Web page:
• English Language - Knowledge of the structure and content of the English language including the meaning and spelling of words, rules of composition, and grammar.
     
  • Psychology - Knowledge of human behavior and performance; individual differences in ability, personality, and interests; learning and motivation; psychological research methods; and the assessment and treatment of behavioral and affective disorders.
     
  • Administration and Management - Knowledge of business and management principles involved in strategic planning, resource allocation, human resources modeling, leadership technique, production methods, and coordination of people and resources.
     
  • Chemistry - Knowledge of the chemical composition, structure, and properties of substances and of the chemical processes and transformations that they undergo. This includes uses of chemicals and their interactions, danger signs, production techniques, and disposal methods.
     
  • Clerical - Knowledge of administrative and clerical procedures and systems such as word processing, managing files and records, stenography and transcription, designing forms, and other office procedures and terminology.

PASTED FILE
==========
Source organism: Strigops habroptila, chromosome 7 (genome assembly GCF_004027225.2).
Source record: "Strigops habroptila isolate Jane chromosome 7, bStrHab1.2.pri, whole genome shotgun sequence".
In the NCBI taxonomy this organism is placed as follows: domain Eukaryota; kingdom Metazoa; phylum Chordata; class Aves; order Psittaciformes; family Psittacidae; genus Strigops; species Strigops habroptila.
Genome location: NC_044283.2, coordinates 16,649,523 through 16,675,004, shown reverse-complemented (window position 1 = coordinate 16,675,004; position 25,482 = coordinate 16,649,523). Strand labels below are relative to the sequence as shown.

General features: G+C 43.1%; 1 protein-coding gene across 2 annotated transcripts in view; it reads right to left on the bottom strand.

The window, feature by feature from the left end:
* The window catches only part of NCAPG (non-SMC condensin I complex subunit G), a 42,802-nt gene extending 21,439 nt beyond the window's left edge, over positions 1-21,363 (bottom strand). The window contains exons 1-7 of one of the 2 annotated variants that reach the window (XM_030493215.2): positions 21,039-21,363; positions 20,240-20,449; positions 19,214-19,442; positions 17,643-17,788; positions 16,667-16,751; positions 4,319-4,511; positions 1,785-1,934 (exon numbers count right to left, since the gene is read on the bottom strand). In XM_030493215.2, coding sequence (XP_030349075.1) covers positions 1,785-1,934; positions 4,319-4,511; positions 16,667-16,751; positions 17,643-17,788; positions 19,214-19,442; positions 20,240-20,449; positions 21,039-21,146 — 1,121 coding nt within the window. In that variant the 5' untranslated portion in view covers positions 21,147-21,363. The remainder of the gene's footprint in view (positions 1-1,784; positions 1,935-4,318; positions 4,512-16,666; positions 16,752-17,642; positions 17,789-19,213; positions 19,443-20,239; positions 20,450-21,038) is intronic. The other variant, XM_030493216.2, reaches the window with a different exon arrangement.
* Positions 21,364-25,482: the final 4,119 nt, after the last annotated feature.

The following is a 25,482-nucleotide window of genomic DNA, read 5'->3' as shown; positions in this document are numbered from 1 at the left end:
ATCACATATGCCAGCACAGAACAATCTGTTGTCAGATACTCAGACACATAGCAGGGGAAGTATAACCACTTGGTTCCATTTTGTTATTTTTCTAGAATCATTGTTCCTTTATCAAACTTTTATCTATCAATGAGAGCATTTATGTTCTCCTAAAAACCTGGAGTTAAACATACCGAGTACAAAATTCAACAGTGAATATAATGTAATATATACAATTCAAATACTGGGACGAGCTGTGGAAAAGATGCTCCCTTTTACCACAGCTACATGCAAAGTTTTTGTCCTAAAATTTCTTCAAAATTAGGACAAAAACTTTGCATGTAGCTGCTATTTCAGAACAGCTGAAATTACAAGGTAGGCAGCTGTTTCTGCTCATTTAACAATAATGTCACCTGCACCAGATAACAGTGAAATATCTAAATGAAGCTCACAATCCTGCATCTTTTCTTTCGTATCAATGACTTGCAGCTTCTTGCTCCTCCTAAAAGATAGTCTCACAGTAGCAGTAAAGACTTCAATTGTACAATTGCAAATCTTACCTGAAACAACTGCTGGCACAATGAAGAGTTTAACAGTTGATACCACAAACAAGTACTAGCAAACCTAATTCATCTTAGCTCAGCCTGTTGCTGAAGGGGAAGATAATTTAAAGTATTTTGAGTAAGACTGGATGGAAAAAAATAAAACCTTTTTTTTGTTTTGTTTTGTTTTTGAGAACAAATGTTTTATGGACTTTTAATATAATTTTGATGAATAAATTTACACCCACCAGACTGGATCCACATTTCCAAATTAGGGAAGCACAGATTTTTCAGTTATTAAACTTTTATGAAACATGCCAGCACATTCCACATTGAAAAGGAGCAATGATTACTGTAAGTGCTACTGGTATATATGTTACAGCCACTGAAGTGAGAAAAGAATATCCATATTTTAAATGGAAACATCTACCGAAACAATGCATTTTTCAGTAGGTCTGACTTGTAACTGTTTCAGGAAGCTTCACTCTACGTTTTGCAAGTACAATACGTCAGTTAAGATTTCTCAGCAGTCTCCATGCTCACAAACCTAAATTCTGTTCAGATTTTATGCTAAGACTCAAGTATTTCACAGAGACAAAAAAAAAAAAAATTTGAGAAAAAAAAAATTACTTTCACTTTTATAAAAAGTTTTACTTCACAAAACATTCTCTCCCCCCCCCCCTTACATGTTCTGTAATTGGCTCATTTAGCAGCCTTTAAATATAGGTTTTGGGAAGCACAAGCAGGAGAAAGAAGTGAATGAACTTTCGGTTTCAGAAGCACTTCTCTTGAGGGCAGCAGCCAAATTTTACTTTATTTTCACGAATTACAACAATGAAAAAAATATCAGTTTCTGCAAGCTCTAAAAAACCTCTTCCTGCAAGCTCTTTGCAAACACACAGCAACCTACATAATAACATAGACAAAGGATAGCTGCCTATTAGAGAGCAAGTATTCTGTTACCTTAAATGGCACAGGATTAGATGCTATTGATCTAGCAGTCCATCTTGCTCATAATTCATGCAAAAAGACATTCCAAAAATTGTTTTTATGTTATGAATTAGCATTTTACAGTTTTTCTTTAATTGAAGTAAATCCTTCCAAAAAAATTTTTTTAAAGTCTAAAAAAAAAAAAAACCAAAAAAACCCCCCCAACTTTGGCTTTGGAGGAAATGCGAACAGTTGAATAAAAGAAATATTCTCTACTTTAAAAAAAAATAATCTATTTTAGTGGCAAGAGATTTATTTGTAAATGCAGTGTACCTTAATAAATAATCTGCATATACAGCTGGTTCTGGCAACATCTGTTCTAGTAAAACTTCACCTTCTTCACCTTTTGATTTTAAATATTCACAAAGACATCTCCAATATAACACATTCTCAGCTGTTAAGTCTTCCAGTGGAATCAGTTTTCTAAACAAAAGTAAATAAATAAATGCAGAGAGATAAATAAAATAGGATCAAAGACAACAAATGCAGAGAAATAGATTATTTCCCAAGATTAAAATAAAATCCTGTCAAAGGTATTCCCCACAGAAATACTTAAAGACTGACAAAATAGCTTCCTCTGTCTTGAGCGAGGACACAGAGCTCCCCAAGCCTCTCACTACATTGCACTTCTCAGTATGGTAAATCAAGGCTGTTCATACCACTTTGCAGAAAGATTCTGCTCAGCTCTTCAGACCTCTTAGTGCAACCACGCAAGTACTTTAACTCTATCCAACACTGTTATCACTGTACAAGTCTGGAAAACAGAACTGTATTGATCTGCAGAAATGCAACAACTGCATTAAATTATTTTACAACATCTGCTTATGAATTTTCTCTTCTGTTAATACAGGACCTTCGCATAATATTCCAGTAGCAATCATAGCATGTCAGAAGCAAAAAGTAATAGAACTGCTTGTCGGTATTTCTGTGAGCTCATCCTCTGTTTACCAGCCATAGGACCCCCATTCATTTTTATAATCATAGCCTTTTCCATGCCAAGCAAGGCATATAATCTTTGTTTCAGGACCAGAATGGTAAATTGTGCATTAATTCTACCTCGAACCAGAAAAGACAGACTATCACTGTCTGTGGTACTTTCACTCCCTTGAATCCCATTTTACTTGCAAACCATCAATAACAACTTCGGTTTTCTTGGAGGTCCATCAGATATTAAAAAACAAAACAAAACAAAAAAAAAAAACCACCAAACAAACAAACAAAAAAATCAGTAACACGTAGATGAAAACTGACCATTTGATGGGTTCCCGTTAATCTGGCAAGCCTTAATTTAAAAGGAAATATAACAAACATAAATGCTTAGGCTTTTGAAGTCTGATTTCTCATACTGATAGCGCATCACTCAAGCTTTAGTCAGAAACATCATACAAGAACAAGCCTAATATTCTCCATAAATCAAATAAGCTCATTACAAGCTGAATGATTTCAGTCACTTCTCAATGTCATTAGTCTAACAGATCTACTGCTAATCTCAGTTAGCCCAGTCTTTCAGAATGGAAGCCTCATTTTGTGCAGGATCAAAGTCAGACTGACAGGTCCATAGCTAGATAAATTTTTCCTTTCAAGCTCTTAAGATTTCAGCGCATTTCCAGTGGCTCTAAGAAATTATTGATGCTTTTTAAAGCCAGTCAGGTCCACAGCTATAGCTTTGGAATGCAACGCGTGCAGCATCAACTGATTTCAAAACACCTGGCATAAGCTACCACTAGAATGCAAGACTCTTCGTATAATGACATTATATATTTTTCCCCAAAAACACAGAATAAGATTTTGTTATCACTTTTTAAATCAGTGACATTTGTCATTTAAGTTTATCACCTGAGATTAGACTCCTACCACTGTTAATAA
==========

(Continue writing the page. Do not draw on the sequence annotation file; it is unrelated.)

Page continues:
• Computers and Electronics - Knowledge of circuit boards, processors, chips, electronic equipment, and computer hardware and software, including applications and programming.
     
  • Economics and Accounting - Knowledge of economic and accounting principles and practices, the financial markets, banking and the analysis and reporting of financial data.
     
    source: Occupational Information Network: Oral and Maxillofacial Surgeons  updated July 2012
     


    Skills
    for Oral and Maxillofacial Surgeons
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  • Complex Problem Solving - Identifying complex problems and reviewing related information to develop and evaluate options and implement solutions.
     
  • Judgment and Decision Making - Considering the relative costs and benefits of potential actions to choose the most appropriate one.
     
  • Critical Thinking - Using logic and reasoning to identify the strengths and weaknesses of alternative solutions, conclusions or approaches to problems.